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Dr. Jamie Courter is your Mizzou Beef Genetics Extension Specialist

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By Jared E. Decker Many of you have probably noticed that things have been a lot less active on the A Steak in Genomics™   blog, but you probably haven't known why. In January 2021, I was named the Wurdack Chair in Animal Genomics at Mizzou, and I now focus on research, with a little bit of teaching. I no longer have an extension appointment. But, with exciting news, the blog is about to become a lot more active! Jamie Courter began as the new MU Extension state beef genetics specialist in the Division of Animal Sciences on September 1, 2023. I have known Jamie for several years, meeting her at BIF when she was a Masters student. I have been impressed by Jamie in my interactions with her since that time.  Dr. Courter and I have been working closely together the last 6 weeks, and I am excited to work together to serve the beef industry for years to come! Jamie holds a bachelor’s degree in animal science from North Carolina State University and earned a master's degree in animal

Thompson Research Center Field Day: Modified Genes: Science or Supper?

Rod Geisert

In the 1950s, artificial insemination was developed. In 1978, the first human born from in vitro fertilization was born. Both of these technologies were criticized at the time, but now they are widely accepted.

When you fabricate something in science, you are going to get caught! When someone makes a claim in the literature, others try to replicate it. There was a fraudulent report of cloning in mice, and although this was not a true success, it got people thinking about and trying to clone animals.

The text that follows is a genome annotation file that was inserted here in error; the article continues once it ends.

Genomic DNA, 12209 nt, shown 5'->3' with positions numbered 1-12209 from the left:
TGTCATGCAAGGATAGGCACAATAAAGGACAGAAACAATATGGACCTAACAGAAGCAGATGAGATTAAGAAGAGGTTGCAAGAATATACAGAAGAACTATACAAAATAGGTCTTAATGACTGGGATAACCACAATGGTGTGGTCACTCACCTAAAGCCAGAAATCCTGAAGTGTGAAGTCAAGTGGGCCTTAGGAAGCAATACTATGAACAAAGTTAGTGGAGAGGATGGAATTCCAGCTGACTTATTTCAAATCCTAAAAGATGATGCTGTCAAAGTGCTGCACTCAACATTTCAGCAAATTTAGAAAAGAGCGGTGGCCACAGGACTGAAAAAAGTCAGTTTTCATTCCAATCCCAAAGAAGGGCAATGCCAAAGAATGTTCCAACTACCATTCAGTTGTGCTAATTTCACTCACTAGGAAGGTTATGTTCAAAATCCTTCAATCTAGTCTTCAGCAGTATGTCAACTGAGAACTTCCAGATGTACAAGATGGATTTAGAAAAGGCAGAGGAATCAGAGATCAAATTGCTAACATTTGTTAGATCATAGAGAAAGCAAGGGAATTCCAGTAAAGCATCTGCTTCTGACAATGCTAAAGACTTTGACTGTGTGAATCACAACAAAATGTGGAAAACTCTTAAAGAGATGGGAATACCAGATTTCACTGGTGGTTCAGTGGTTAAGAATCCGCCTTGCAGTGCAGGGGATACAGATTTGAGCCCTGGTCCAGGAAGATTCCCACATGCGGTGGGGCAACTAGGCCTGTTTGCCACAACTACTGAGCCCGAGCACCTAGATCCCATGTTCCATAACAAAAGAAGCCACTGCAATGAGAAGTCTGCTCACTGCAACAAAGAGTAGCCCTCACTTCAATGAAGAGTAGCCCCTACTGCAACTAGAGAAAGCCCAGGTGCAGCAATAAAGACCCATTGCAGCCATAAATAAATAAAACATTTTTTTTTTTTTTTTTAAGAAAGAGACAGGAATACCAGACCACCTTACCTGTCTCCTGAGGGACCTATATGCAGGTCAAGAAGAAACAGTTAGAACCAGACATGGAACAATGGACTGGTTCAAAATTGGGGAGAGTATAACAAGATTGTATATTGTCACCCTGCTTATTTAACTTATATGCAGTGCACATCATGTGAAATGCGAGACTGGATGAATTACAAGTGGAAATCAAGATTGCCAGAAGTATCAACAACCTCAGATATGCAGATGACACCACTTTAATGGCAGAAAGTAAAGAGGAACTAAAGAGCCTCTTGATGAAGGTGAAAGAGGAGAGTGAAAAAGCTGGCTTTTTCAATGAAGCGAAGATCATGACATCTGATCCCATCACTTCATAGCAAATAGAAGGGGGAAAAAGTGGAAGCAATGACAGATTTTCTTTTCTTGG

A clone is simply an identical twin born on a different day.

Dolly the clone was named after Dolly Parton, because the cell from the donor sheep was from a mammary cell. Cloning animals did not immediately change how we raise livestock. But, cloning allows us to do additional things, like gene editing.

Who is going to feed the world? You are! Technology revolutions, like the green revolution and industrial revolution, have allowed the human population and food supply to continue to grow.

We can use the cow’s mammory gland (udder) as a factory to make milk containing pharmaceuticals. But, they could also delete the gene responsible for coding the prion protein (the protein messed up in Mad Cow disease). This way, we can confidently use the protein made in the milk without the worry of getting Creutzfeldt–Jakob disease.

Wouldn’t it be great if we could breed a cow that would never get mastitis? We can, by introducing a gene from bacteria that destroys the cell wall of the bacteria responsible for mastitis.

PRRS disease in swine causes hundreds of millions of dollars in lost revenue for the swine industry. Researchers at the University of Missouri removed a gene that was necessary for PRRS to replicate within swine cells. Twenty-five percent of the embryos treated with the CRISPR-Cas9 system contain the gene edit. Gene edited pigs could snort tons of the virus and never get sick (see http://munews.missouri.edu/news-releases/2015/1208-pigs-that-are-resistant-to-incurable-disease-developed-at-university-of-missouri/ for more information).

Gene edited animals are not transgenic. They are simply animals in which we have edited the DNA using a very precise technology (CRISPR-Cas9). Would you eat a cloned animal? Would you eat a twin animal? Eating a cloned animal is no different from eating a twin.

This is not technology that will impact the beef industry 100 years from now, 50 years from now; the use of this technology in the beef industry is right around the corner.

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